Sunday, 7 November 2010


There is a tanguero who I meet quite regularly in class but rarely see at a milonga. In class, he generally gets the basics of the move first time. If I’m fortunate enough to be with him at the start, I know I’m in good hands and we can work on ironing out the difficulties straightaway.

The other night I saw him at a milonga and he asked me to dance. I was pleased and expected a pleasant tanda. Unfortunately, I’ve now realised that although this tanguero is good at steps and can easily navigate a studio with 8 couples – take him to a full size dance floor, add a lot of dancers (some of which will inevitably be erratic) and suddenly he goes to pieces. As we ‘bounced’ (ouch!) around the dance floor, I thought ‘Is this the same guy?’ He led steps that we had done in class admirably well, until ‘Bang’ – there goes another couple, that ‘I’ have now hit with my back.

I finally gave up when he stopped quite abruptly in the line of dance and started leading me into Americano with the free leg going forwards and back. One of those erratic couples careered into us and I felt my heel scrape down her ankle! Now it wasn’t entirely our fault (they were heading towards us at speed) but instantly my partner announced that they were in the wrong. As the girl ‘limped’ off the dancefloor, he said, ‘The floorcraft is not great tonight is it?’ and kept on dancing. Maybe not, but what about the limping girl?, I thought. As the last beats ended, I left him to go and apologise to the girl who thankfully did not bite off my head .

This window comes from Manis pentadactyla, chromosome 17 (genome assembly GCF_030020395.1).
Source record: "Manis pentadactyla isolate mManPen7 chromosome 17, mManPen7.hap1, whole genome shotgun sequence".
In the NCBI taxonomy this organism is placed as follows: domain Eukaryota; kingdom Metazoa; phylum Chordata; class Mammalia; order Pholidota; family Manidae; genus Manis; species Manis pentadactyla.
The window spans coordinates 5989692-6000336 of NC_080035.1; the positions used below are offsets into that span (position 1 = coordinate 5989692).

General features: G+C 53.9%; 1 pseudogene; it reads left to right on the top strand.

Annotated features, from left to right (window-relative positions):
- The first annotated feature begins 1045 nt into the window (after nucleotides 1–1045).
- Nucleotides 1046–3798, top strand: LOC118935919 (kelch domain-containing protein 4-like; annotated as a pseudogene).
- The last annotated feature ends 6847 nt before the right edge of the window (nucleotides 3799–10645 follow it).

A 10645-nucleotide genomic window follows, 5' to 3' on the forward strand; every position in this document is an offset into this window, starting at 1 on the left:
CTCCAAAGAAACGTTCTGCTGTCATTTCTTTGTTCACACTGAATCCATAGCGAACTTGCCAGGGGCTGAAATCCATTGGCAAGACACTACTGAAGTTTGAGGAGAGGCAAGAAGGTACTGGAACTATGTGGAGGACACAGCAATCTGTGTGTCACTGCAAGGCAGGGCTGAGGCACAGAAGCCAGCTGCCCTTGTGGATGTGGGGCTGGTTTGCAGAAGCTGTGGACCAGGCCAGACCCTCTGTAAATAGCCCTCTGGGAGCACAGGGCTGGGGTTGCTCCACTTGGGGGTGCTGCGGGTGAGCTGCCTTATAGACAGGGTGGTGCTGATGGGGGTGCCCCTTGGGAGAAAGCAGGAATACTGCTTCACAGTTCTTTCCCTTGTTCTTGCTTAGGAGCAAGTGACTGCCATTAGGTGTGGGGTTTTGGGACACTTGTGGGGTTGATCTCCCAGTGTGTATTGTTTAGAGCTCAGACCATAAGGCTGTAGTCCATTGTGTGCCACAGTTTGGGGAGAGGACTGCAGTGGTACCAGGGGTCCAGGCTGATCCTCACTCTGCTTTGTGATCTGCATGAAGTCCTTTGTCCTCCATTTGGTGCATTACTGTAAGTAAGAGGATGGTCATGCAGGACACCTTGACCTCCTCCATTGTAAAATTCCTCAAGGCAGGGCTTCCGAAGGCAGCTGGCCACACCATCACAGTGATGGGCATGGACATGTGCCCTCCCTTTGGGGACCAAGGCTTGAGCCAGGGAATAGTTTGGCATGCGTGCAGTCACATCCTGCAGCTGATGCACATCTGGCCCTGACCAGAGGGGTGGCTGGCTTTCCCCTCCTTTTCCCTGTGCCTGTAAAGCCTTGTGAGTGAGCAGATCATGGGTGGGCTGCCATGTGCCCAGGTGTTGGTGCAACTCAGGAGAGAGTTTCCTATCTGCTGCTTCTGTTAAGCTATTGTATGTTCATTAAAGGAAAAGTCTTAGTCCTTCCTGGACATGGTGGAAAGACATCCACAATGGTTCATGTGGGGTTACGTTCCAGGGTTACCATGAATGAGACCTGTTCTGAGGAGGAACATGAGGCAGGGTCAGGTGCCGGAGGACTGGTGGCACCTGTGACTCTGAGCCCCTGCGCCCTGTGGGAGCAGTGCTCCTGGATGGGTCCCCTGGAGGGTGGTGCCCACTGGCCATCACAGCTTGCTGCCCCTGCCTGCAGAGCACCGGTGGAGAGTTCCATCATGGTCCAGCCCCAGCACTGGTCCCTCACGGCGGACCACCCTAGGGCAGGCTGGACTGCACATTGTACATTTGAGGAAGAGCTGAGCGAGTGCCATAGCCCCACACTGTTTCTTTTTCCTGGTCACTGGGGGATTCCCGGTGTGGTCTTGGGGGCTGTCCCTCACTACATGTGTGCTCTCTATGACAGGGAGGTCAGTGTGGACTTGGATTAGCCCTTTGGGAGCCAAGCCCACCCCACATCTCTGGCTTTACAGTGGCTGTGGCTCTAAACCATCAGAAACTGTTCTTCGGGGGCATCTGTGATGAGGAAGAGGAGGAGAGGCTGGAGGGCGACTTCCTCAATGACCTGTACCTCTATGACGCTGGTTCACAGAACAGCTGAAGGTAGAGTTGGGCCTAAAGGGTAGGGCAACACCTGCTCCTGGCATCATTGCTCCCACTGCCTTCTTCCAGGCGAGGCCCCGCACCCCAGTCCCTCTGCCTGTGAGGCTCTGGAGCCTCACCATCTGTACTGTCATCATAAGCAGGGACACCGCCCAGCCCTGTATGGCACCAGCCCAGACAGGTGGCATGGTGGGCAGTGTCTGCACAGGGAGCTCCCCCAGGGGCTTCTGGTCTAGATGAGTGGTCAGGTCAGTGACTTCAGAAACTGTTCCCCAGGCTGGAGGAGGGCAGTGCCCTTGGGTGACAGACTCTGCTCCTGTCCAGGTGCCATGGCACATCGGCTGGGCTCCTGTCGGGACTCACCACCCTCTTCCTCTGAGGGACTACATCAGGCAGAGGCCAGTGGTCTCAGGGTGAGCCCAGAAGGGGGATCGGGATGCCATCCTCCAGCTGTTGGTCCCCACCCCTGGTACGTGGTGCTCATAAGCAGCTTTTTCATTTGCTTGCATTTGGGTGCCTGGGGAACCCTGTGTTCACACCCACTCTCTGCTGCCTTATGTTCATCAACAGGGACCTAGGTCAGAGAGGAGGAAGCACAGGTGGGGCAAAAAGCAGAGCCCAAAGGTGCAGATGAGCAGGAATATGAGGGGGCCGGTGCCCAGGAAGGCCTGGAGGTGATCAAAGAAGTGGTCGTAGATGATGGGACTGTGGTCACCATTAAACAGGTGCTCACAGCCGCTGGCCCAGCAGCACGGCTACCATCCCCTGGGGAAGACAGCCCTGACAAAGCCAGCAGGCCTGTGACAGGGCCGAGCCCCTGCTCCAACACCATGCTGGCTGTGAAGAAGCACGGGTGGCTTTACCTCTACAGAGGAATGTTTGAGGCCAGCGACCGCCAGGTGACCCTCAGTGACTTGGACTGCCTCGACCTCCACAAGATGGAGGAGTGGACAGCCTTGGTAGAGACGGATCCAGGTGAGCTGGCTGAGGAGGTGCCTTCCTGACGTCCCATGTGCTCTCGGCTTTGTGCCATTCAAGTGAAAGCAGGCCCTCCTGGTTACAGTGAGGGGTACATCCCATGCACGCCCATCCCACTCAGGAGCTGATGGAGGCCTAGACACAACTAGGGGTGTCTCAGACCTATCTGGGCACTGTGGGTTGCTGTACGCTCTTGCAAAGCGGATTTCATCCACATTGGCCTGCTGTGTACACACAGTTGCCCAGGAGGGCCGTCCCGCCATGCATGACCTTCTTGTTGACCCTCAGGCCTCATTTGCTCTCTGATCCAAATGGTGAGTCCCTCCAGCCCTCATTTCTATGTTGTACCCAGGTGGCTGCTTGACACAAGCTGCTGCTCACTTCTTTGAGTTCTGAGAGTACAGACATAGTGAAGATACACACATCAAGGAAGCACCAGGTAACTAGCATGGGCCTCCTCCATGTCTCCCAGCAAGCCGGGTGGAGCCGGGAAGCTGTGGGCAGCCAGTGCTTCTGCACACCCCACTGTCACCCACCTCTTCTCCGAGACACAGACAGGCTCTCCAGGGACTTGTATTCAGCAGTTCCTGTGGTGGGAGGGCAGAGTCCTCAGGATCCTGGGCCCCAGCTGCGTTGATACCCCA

So now I know. Keep him in a classroom, avoid him on the dance floor.


  1. I think most teachers are so focused on entertaining their students with technique and steps that they forget to teach navigation (i.e. real world application of the content they are teaching). It's a real shame.

  2. A classic case of failed education... :-)

  3. A tango class is of no use if it does not prepare students for real dancing in a milonga. From your description of people's behavior, it looks like there must be lots of ineffective classes in your area. My sympathy.

  4. It's funny how that happens, isn't it - someone who genuinely thinks it's important, but hasn't actually grasped the principles involved. Keep an eye on him - sometimes they suddenly go "Oh!" and fix whatever it was.